Why Is Our Food Safety System Broken?

A version of this article was published in Food Safety News. Check it out here.

According to the Government of Canada, one in eight Canadians will come down with a case of foodborne illness this year. How is it possible that so many Canadians fall victim to a preventable condition? According to the U.S. Centre for Disease Control, the situation is worse in the United States, with one in six Americans suffering the same fate every year. Obviously, something is badly broken in our food supply chain.

The conventional wisdom is that the risk increases from farm to fork, with farmers posing the least risk, followed by processors, then restaurants, and finally the consumers, who may fail to implement good hygienic practices like tossing expired foods.

This perception holds when considering the total number of illnesses, but it breaks down quickly when causes of serious illness and death are examined. Consumers may often sicken themselves, but these instances rarely result in fatalities. The same can’t be said for producers and processors – 22 people died in 2008 after eating tainted cold cuts in Canada, 50 people in 16 countries died in 2011 after eating organic sprouts from a German farm, and 33 from contaminated cantaloupes in the U.S. that same year ‐ to point out just a few. These numbers add up. So what’s wrong with the system?

Archaic Processes

For one, the food safety control processes used by most in the industry are archaic, consisting of manual paper binders and disconnected documents even when compliant with the latest regulations. Many operators have no food safety training and don’t even know what hazards they face, much less how to control them.

Deprioritizing Food Safety

Another problem is that food companies run on thin margins and pay low wages. Many smaller companies simply can’t afford to hire food safety professionals and the ones that do hire them, do so reluctantly.

When a food safety professional is hired, their work day is often filled with frustration and disappointment. Owners tend to be overly optimistic when estimating how likely it is that their products will be the source of an outbreak of foodborne illness. Such was the case at the Peanut Corporation of America, whose products killed 9 after the owners were allegedly presented with lab reports clearly showing the product was contaminated but decided to ship anyway to protect from losses.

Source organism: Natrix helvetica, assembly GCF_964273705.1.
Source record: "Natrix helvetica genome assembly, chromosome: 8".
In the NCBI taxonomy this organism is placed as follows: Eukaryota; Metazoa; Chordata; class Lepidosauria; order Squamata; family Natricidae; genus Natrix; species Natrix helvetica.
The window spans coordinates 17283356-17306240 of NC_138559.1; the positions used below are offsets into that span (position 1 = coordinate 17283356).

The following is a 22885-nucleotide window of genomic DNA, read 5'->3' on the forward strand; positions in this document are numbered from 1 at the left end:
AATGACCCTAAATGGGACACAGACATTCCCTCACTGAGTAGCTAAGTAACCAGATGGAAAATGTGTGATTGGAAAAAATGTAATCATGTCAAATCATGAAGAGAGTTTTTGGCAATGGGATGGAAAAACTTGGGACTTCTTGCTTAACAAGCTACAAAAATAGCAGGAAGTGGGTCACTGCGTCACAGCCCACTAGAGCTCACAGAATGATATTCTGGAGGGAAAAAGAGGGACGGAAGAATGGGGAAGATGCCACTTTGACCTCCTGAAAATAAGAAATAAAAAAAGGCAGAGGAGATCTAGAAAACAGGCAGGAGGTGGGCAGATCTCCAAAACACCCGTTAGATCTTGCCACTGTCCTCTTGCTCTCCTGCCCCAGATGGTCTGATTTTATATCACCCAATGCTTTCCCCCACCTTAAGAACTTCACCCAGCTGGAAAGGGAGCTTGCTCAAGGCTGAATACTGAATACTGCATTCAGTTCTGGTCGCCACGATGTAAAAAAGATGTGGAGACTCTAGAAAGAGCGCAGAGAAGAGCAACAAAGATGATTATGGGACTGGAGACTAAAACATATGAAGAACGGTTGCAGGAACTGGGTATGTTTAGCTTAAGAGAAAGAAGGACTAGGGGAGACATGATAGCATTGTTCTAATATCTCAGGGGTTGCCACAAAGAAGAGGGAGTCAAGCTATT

Corporate Apathy

Corporate apathy impedes food safety professionals from doing their jobs effectively. Their actions appear to interfere with production since they are constantly insisting that things be done differently. Their requests for resources are routinely denied. Their contributions to protecting the public are generally underappreciated. For example, almost every food manufacturer should have a metal detector since fragments of metal often break off machines and fall into the food. Yet, it is easy to ignore the risks and delay the expense, and many processors continue to run without a metal detector despite repeated requests from their food safety staff. The same lack of resources prevents advances in control processes. Without the benefit of technology to manage the complexities of manufacturing, food safety plans are generally out of date and don’t reflect the real practices taking place on the production floor.

A muted panic generally ensues when inspectors call to make an appointment for a site visit. Surprisingly, companies usually have weeks or even months of notice before an inspection. This gives them time to get their facility cleaned up and their records in order before the inspector arrives. After the inspection, things go back to normal until the next inspection. Regulatory agencies tasked with inspections are underfunded and understaffed. The Canadian Food Inspection Agency has been focused primarily on meat, fish, and dairy and has paid little attention to other food commodities in the past.

Lack of Regulatory Enforcement

Recent changes to federal and provincial legislation are supposed to improve food safety in Canada (with similar changes coming into effect in the U.S. through FSMA, including random inspections), but regulatory agencies lack the resources to implement and enforce these changes. Provincial authorities are swamped. Regional health authorities often operate with inspectors who lack in-depth training.

Moving Toward Change

But the news isn’t all bad. A life rope is being thrown to us by the mega corporations we generally demonize such as Walmart, whose executives are heavily promoting the establishment of a food safety culture throughout food organizations and the whole supply chain. Mars even opened the $15 million dollar Mars Global Centre for Food Safety in China in September 2015. Today, these corporations are the only ones making serious waves by insisting that their suppliers create and implement comprehensive food safety programs and submit to 3rd party audits, including unannounced audits, in recognition that a poor food safety record doesn’t only result in dangers to public health, but a serious hit to the revenue and brand reputation of whole industries.

Governments are beginning to take note of this trend, with the U.K. Food Standards Agency targeting big retailers in their current push to reduce incidence of campylobacter, which is the most common cause of foodborne illness in the U.K. These changes are the main drivers today in getting industry producers and processors to educate themselves about and implement the food safety programs that will keep us all safe.


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An earlier version of this article was published in June 2014.

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